Most of the spinning nowadays is done by small holders and farmers, but unfortunately they have to face many difficulties. First of all farmers and weavers have no direct links with each other and farmers today therefore think that they are forced to grow the kind of cotton that modern machinery needs: with longer and stronger staple to withstand the high-speed processing. This cotton is called BT-cotton and is genetically manipulated. The costs of seeds and chemicals are high and the farmer takes all the risk if the crop fails.

Thirteen percent of the total textile export of the country comes from handlooms and most of it is cotton. The big advantage of the handlooms is that they all present a particular kind of weave, depending on the region. This will ensure a huge diversity and disappears when handlooms everywhere have to use the same mill-spun yarn.

Besides that, the regular cotton processing technology uses steam and high pressure to press all cotton in high-density bales. This bailing process costs lots of energy, destroys the natural fiber and has a huge impact on the valuable qualities of cotton, such as absorbency, durability, softness and elasticity.

Malkha avoids the bailing process and preserves therefore the high level of quality. The organization supports the traditional Indian principles of making cloths and the self-sufficiency of the villages by providing the inhabitants with education and knowledge. They guarantee fair working conditions and ensure a steady future at the same time. Malkha fabric is available in unbleached plain as well as a variety of natural colors and prints.

Source: www.malkha.in
Blog: malkhaindia.blogspot.com

Jharcraft silk production

Since we have not only used the Malkha cotton for our collection, but also the organic silk from Jharcraft, it was important for our concept to know a little more about the story behind this fabric. Therefore I recently went for a weekend to Ranchi, the capitol of the Jharkhand state, to do some research and shoot some photo’s for our project.

I was most impressed by the small village of Sithio, where men and women work on processing the silk yarns into fabric. Also many girl were eductated there on various types of handicrafts.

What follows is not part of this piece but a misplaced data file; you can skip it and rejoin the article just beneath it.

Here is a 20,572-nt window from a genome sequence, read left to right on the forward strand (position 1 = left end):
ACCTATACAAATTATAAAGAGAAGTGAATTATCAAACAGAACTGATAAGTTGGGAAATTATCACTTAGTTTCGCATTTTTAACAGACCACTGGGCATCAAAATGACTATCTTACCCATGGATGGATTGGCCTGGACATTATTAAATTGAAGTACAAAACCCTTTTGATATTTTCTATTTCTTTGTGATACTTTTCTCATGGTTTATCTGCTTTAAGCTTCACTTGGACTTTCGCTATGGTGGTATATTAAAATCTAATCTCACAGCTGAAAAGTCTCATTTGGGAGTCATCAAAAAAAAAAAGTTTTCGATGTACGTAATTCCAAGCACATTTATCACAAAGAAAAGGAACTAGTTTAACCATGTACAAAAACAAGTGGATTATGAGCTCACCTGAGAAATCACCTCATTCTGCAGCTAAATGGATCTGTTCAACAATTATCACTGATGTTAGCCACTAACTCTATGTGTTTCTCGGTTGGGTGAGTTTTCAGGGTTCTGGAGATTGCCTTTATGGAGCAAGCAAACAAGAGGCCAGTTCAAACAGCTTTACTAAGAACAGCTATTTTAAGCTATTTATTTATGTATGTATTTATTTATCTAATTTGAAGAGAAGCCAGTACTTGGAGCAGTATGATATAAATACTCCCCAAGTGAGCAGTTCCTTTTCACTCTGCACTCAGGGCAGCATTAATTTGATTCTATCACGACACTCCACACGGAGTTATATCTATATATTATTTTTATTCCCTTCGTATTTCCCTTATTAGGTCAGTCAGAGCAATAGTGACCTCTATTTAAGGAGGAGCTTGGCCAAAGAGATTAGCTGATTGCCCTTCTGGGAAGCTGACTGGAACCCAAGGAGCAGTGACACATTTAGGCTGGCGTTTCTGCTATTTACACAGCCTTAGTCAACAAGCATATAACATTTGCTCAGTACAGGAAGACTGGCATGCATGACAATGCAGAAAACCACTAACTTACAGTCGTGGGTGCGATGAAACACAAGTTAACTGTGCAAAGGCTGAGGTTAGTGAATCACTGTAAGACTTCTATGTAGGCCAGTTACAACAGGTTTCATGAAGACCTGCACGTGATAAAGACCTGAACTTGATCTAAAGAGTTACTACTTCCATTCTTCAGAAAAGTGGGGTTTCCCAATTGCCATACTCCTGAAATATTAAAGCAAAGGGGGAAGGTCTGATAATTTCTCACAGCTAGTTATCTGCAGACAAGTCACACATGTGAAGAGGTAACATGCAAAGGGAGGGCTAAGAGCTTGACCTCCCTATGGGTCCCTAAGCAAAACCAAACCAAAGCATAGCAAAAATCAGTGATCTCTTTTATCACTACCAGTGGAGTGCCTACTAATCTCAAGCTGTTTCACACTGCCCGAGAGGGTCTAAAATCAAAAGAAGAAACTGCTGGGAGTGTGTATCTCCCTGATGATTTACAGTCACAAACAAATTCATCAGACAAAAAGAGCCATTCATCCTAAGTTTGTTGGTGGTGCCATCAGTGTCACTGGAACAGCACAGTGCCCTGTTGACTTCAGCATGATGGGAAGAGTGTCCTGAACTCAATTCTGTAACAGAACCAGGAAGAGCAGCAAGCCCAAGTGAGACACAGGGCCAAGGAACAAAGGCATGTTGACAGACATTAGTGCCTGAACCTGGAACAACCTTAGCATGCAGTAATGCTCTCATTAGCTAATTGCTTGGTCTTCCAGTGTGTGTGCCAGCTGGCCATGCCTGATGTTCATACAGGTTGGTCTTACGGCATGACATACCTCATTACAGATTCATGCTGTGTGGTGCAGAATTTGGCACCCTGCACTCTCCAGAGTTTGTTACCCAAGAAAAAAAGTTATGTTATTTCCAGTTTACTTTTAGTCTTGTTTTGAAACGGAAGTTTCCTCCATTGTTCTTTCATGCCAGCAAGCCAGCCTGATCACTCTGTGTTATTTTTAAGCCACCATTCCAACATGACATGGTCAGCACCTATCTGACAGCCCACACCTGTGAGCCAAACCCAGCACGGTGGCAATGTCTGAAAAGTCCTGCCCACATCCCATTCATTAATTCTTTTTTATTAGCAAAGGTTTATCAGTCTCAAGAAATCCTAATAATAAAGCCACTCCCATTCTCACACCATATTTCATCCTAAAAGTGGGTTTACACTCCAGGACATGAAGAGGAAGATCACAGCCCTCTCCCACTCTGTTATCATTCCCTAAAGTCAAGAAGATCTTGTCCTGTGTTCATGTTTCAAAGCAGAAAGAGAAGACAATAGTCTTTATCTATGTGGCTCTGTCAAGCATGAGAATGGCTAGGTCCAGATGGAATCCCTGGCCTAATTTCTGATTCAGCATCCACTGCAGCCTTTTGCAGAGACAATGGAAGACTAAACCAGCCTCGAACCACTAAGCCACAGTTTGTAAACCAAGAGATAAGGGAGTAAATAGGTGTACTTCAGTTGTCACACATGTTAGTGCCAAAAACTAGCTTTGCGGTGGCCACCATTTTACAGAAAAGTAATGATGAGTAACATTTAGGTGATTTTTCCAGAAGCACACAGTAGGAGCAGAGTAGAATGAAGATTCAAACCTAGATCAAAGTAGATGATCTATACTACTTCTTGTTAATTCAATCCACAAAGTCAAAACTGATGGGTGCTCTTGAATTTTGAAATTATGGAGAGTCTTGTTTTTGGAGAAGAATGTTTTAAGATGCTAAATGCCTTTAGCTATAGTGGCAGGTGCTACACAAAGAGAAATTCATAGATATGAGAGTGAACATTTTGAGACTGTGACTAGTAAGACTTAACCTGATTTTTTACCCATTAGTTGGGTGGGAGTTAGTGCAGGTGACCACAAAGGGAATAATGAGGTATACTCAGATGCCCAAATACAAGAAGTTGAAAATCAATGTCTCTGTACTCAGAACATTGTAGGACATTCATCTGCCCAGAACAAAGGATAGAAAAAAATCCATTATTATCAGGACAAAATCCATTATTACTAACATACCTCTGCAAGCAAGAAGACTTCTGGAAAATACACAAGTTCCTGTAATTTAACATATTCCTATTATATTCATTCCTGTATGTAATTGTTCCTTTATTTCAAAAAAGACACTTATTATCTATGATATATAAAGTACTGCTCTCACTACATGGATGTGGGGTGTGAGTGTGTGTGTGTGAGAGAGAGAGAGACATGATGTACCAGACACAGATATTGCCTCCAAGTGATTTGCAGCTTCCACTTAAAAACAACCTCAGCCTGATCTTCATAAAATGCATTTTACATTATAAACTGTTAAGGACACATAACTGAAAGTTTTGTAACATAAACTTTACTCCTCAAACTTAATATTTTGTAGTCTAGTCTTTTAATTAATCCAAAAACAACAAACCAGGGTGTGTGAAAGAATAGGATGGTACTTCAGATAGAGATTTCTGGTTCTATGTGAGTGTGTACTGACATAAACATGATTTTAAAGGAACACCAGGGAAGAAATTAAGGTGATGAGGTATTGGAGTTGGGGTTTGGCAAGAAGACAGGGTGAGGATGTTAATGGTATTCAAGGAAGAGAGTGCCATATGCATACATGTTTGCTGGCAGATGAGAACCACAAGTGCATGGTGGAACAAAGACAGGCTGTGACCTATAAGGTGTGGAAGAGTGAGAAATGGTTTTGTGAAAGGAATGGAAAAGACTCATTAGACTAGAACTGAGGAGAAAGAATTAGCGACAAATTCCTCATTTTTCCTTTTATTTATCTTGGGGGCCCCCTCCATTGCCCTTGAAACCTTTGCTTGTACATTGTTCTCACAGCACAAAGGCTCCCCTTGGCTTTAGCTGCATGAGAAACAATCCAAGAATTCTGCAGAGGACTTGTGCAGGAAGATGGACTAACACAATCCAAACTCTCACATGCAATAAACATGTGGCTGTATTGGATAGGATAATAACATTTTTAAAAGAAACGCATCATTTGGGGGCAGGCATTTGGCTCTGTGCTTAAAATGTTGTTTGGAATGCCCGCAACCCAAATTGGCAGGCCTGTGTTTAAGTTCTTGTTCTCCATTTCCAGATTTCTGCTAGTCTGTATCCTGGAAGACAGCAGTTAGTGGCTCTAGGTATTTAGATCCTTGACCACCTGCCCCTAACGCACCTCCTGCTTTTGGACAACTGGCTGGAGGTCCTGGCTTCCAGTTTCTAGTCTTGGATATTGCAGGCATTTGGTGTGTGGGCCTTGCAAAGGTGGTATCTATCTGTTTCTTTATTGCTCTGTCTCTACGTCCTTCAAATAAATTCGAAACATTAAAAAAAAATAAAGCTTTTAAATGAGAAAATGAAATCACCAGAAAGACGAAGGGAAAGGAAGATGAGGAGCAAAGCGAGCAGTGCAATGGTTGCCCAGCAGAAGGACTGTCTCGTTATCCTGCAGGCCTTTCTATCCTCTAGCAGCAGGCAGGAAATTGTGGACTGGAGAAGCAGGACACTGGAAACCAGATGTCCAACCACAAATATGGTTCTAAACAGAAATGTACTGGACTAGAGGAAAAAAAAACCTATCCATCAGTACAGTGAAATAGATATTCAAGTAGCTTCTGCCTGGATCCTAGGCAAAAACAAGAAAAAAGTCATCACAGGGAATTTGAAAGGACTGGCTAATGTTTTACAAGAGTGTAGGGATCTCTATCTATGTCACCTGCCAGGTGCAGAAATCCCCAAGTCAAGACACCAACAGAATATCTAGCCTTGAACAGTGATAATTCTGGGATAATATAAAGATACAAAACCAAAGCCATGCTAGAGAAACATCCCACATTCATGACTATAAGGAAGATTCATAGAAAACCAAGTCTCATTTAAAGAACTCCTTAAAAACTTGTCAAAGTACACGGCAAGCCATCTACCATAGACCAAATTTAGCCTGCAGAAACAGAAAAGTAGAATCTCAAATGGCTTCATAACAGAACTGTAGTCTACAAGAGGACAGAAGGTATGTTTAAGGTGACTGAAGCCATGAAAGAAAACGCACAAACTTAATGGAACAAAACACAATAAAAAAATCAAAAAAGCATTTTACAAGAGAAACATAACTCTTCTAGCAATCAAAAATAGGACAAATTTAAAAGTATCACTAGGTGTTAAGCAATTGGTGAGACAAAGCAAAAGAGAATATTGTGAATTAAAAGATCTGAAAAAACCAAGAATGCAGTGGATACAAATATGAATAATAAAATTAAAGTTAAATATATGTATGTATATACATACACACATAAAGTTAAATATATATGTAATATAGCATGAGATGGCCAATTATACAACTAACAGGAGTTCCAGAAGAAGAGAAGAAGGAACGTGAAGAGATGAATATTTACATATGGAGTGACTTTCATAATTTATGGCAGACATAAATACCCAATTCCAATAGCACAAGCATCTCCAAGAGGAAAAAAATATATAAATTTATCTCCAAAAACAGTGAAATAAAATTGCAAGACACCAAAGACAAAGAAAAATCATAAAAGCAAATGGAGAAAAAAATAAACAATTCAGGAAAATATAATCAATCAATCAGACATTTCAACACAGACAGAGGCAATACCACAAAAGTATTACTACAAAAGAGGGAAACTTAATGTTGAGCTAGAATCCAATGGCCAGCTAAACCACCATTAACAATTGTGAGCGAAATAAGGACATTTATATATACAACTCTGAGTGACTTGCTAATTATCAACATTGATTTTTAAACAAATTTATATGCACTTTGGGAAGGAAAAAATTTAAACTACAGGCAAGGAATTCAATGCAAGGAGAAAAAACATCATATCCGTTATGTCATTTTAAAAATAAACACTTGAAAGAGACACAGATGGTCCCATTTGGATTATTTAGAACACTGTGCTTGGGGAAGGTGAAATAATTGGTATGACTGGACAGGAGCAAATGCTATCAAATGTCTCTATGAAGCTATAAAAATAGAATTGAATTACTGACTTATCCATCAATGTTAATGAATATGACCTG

Developments in the Indian textile & apparel industry


The question if India will become the world’s economist superpower is a very beloved one. Some economists predict that India’s growth will outpace China by 2014 and others claim that it could even upstage the U.S. by the year 2025. 
 

Whenever this is going to happen or not, fact is that the Indian economy is booming. The textile and apparel exports grew with a percentage of 22.5 year-on-year in August 2010, while imports over the same period grew by 32.2 percent.

 These are amazing figures, especially when you have a look at the relative short timeline in which this has all been accomplished. As a result, the question amongst us rises ifthe country is able to deal with such a growth and moreover, how the country is able to deal with it. To answer this question, it is necessary to take a closer look at the characteristics of the Indian clothing industry and see what their current strategy is.

In the past, India has been facing many issues and problems in the textile and apparel sector, such as obsolescence, working conditions, restrictive government regulations and a severe lack of modernization.

Nowadays this is changing and the main advantages of the industry are the strong production of raw materials, skilled manpower, a young and growing workforce and low wage costs. But this last advantage has been threatened by the competition of even lower cost countries, such as Bangladesh, Vietnam and Indonesia. In order to withstand this growing competition and to distinguish itself from other players in the market, India is busy adopting another, new strategy.

 Therefore the main challenge for the textile sector at the moment is to invest in innovation and modernization rather than further growth. The Indian government is keenly aware of this phenomenon and invests lots of money in the textile industry in order to keep the business up-to-date, as well as in the area of technology as this of design. The 2007’s National Design Policy has set up a plan to reach a 1,000% growth in design-related export products over the coming eight years.

 As a consequence, the ability to understand consumers and adapt to fashion trends is becoming more and more important for India and this will possibly become the unique selling point of the country in the future, setting the Indian textile and apparel industry apart from cheaper manufacturing countries.

 Nevertheless, many steps need to be taken in order to reach that point, implementing such a new strategy is a big challenge. Does the Indian textile industry have the capacity and the ability to set its focus on design and innovation? A complicated issue and obviously the opinions about this subject are diverse.